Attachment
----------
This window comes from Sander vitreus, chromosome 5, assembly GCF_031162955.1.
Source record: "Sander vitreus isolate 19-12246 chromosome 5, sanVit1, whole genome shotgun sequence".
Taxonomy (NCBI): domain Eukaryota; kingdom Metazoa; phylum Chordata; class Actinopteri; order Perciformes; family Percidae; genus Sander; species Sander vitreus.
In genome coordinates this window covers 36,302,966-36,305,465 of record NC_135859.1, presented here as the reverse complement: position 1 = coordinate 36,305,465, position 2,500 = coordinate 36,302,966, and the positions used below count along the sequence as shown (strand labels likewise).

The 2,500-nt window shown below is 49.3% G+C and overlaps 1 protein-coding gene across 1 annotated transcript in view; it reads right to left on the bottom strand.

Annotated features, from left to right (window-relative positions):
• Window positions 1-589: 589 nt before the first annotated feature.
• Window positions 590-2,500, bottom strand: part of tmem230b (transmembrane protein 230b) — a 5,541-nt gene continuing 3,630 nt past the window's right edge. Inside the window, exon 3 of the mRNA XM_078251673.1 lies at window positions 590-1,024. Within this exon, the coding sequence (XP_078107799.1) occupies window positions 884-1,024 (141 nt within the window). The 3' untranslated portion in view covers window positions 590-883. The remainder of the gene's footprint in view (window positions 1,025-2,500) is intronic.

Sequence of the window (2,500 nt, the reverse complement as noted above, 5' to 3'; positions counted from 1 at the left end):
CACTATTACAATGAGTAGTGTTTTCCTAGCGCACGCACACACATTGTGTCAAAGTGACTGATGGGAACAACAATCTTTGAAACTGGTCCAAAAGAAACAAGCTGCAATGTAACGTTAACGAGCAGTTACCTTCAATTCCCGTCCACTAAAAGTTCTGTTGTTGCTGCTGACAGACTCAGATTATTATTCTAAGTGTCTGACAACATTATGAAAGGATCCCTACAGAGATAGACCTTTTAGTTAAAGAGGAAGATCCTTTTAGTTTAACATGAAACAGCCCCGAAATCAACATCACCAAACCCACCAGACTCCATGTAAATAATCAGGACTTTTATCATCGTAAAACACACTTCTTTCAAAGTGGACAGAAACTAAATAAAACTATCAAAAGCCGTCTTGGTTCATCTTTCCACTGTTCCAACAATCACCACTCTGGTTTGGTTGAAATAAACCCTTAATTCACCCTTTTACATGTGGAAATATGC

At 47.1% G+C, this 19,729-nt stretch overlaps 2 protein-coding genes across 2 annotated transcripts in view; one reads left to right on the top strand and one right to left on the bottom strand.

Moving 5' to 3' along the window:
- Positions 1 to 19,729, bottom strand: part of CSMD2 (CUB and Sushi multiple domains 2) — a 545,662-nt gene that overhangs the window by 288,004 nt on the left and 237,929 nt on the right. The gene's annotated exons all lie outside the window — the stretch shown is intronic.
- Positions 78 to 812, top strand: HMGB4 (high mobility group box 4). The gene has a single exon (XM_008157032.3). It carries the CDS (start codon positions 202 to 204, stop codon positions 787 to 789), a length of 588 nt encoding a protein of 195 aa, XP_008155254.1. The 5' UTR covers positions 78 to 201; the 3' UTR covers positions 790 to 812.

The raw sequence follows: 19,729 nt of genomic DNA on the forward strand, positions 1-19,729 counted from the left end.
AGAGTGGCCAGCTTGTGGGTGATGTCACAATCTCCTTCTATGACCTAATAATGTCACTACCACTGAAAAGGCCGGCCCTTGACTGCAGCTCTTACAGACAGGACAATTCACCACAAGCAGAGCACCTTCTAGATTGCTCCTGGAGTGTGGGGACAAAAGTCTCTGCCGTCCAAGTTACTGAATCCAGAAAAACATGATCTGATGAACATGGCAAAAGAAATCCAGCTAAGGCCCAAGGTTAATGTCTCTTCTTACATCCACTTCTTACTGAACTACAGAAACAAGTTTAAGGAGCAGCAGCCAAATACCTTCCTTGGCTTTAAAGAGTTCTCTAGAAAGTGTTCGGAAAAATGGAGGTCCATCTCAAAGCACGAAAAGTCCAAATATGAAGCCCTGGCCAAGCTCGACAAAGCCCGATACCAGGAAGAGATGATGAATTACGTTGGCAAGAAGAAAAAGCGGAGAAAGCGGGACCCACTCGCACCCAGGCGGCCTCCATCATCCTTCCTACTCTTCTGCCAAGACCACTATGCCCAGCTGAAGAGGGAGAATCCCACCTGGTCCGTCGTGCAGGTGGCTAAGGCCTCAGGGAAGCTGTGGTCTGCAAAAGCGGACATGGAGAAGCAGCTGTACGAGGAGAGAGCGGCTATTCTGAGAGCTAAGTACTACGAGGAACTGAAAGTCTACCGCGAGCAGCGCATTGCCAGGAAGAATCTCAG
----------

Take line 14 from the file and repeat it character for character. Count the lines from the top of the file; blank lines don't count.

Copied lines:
- Positions 78 to 812, top strand: HMGB4 (high mobility group box 4). The gene has a single exon (XM_008157032.3). It carries the CDS (start codon positions 202 to 204, stop codon positions 787 to 789), a length of 588 nt encoding a protein of 195 aa, XP_008155254.1. The 5' UTR covers positions 78 to 201; the 3' UTR covers positions 790 to 812.